This proves that Rachel HONAKER who married Elijah WOOD was the daughter of Frederick HONAKER. I don’t have a copy of this deed which Lyle LeMasters found and transcribed helping him to have the mixup corrected in The Honaker Family in America. On my wishlist: copies of the entire batch of deeds that pertain to Frederick HONAKER’s estate.
Rachel’s life as a wife and mother
In twenty years, from 1825 to 1845, Rachel gave birth to eleven known children. By 1830 she had a son Allen Alexander and three daughters, Amanda Jane, Sarah Ann, and Mary Salinas. Two sons, James Simpson and Elijah Stuart, and three daughters, Turze Lucresia, Nancy E., and Rebecca Ann, brought the number of children up to nine in 1840. In the 1850 census, we see two more sons, William Frederick and Lewis L. All have been documented as seen in Elijah’s story.
According to the 1850 census, unlike her husband Elijah who would become Justice of the Peace from 1852-1858, Rachel could not read & write.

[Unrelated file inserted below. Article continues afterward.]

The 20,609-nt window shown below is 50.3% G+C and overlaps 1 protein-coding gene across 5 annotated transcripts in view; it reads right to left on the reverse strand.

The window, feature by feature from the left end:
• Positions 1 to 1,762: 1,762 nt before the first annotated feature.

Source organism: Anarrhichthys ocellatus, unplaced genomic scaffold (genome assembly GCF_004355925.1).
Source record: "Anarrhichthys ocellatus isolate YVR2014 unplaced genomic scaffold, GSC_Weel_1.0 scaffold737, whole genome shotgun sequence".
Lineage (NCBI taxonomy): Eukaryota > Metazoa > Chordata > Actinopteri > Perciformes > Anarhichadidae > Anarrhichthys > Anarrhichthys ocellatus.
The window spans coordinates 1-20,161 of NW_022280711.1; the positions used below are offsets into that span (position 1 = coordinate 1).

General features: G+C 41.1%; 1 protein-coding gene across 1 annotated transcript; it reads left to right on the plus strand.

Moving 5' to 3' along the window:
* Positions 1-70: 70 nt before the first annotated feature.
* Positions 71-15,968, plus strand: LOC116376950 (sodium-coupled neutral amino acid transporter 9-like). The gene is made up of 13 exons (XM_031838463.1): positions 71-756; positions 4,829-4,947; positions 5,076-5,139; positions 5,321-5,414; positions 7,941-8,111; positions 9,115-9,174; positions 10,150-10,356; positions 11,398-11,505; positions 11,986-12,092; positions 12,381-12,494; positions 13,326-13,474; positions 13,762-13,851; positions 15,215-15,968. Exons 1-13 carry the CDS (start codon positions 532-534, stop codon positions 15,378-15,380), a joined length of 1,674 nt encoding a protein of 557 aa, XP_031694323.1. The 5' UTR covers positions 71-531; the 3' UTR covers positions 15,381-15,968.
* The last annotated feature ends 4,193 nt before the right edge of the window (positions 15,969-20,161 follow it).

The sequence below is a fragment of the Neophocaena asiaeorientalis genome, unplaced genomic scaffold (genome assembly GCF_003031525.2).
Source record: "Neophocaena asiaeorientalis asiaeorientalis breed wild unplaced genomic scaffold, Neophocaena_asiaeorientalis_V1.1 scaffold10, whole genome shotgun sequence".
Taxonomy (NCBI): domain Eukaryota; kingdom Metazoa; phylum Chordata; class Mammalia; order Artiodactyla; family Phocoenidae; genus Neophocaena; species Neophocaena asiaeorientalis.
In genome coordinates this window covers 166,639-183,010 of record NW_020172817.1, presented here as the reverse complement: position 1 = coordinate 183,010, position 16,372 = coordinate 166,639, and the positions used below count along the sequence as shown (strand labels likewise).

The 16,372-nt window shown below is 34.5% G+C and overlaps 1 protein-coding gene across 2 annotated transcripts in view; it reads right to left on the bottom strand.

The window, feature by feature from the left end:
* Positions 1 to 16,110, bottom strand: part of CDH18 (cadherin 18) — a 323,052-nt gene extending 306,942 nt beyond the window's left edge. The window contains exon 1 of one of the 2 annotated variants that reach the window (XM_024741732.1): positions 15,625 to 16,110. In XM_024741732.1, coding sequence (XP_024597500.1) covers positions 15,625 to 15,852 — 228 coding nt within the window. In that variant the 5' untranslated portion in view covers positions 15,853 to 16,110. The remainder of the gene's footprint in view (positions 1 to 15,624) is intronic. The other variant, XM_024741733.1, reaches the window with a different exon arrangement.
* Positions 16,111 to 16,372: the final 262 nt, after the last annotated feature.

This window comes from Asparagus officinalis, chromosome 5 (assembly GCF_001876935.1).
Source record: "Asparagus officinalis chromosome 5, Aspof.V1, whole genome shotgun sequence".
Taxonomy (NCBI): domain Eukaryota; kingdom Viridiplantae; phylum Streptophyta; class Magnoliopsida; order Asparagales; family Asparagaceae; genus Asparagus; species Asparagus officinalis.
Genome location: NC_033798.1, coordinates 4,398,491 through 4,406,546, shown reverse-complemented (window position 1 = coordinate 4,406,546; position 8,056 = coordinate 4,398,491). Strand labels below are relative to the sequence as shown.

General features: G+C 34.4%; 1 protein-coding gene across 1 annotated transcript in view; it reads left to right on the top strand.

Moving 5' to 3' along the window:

Rachel was last seen in the 1860 census. She died sometime during the 1860s decade as Elijah is seen with his second wife Rachel Louisa McGRAW in the 1870 census. Unless the Elijah WOOD family kept a family bible that was passed on to an unknown descendant, we will probably never know exactly when Rachel died as many records during this era were lost due to the Civil War.
In my research I’ve found 71 grandchildren, 276 great-grandchildren….and still counting.
Please don’t hesitate to submit corrections, additions, or comments. They are always welcome!
New generation — 3rd great-grandparents — 8 sets on my paternal line, one set is unknown. This will get me through another 14 weeks!
52 Ancestors: #16 Elijah WOOD abt. 1806-1885
I’ve never thought of Elijah WOOD as being a brick wall. While preparing his story I realized that I don’t have anything that shows [or proves] that my 3rd great-grandfather was the son of William WOOD (1777-1835) and Mary Ann McGRAW (1781-1845).